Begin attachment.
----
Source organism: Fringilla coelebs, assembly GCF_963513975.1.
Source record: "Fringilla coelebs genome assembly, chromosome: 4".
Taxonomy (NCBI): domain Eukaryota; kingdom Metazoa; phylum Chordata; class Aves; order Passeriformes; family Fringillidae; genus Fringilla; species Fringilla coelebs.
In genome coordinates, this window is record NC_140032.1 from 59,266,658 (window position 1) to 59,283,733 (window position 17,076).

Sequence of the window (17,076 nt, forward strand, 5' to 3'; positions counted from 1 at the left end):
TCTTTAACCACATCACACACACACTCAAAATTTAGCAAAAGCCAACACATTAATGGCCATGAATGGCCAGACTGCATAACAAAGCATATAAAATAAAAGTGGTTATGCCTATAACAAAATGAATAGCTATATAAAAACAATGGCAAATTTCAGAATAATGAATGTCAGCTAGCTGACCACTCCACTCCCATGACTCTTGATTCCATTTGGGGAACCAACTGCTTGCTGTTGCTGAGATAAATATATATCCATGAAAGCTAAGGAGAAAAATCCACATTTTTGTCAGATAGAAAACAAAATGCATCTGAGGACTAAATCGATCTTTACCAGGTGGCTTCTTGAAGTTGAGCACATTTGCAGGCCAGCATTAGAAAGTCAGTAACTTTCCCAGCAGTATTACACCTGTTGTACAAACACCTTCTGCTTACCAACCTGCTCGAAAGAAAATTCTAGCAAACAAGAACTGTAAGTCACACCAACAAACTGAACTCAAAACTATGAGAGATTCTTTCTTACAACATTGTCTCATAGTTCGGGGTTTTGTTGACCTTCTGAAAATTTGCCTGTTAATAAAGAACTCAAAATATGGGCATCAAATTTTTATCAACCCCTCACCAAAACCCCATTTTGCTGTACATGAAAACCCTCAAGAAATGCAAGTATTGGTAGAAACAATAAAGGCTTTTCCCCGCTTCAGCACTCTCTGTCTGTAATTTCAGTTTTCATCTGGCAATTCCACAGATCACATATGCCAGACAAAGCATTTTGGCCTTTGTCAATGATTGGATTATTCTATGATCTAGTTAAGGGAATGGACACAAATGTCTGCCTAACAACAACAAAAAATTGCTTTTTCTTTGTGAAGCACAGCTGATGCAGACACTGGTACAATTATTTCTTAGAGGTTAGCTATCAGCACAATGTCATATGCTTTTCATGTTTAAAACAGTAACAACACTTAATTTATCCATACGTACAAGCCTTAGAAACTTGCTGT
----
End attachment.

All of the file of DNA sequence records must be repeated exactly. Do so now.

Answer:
Source organism: Fringilla coelebs, assembly GCF_963513975.1.
Source record: "Fringilla coelebs genome assembly, chromosome: 4".
Taxonomy (NCBI): domain Eukaryota; kingdom Metazoa; phylum Chordata; class Aves; order Passeriformes; family Fringillidae; genus Fringilla; species Fringilla coelebs.
In genome coordinates, this window is record NC_140032.1 from 59,266,658 (window position 1) to 59,283,733 (window position 17,076).

Sequence of the window (17,076 nt, forward strand, 5' to 3'; positions counted from 1 at the left end):
TCTTTAACCACATCACACACACACTCAAAATTTAGCAAAAGCCAACACATTAATGGCCATGAATGGCCAGACTGCATAACAAAGCATATAAAATAAAAGTGGTTATGCCTATAACAAAATGAATAGCTATATAAAAACAATGGCAAATTTCAGAATAATGAATGTCAGCTAGCTGACCACTCCACTCCCATGACTCTTGATTCCATTTGGGGAACCAACTGCTTGCTGTTGCTGAGATAAATATATATCCATGAAAGCTAAGGAGAAAAATCCACATTTTTGTCAGATAGAAAACAAAATGCATCTGAGGACTAAATCGATCTTTACCAGGTGGCTTCTTGAAGTTGAGCACATTTGCAGGCCAGCATTAGAAAGTCAGTAACTTTCCCAGCAGTATTACACCTGTTGTACAAACACCTTCTGCTTACCAACCTGCTCGAAAGAAAATTCTAGCAAACAAGAACTGTAAGTCACACCAACAAACTGAACTCAAAACTATGAGAGATTCTTTCTTACAACATTGTCTCATAGTTCGGGGTTTTGTTGACCTTCTGAAAATTTGCCTGTTAATAAAGAACTCAAAATATGGGCATCAAATTTTTATCAACCCCTCACCAAAACCCCATTTTGCTGTACATGAAAACCCTCAAGAAATGCAAGTATTGGTAGAAACAATAAAGGCTTTTCCCCGCTTCAGCACTCTCTGTCTGTAATTTCAGTTTTCATCTGGCAATTCCACAGATCACATATGCCAGACAAAGCATTTTGGCCTTTGTCAATGATTGGATTATTCTATGATCTAGTTAAGGGAATGGACACAAATGTCTGCCTAACAACAACAAAAAATTGCTTTTTCTTTGTGAAGCACAGCTGATGCAGACACTGGTACAATTATTTCTTAGAGGTTAGCTATCAGCACAATGTCATATGCTTTTCATGTTTAAAACAGTAACAACACTTAATTTATCCATACGTACAAGCCTTAGAAACTTGCTGT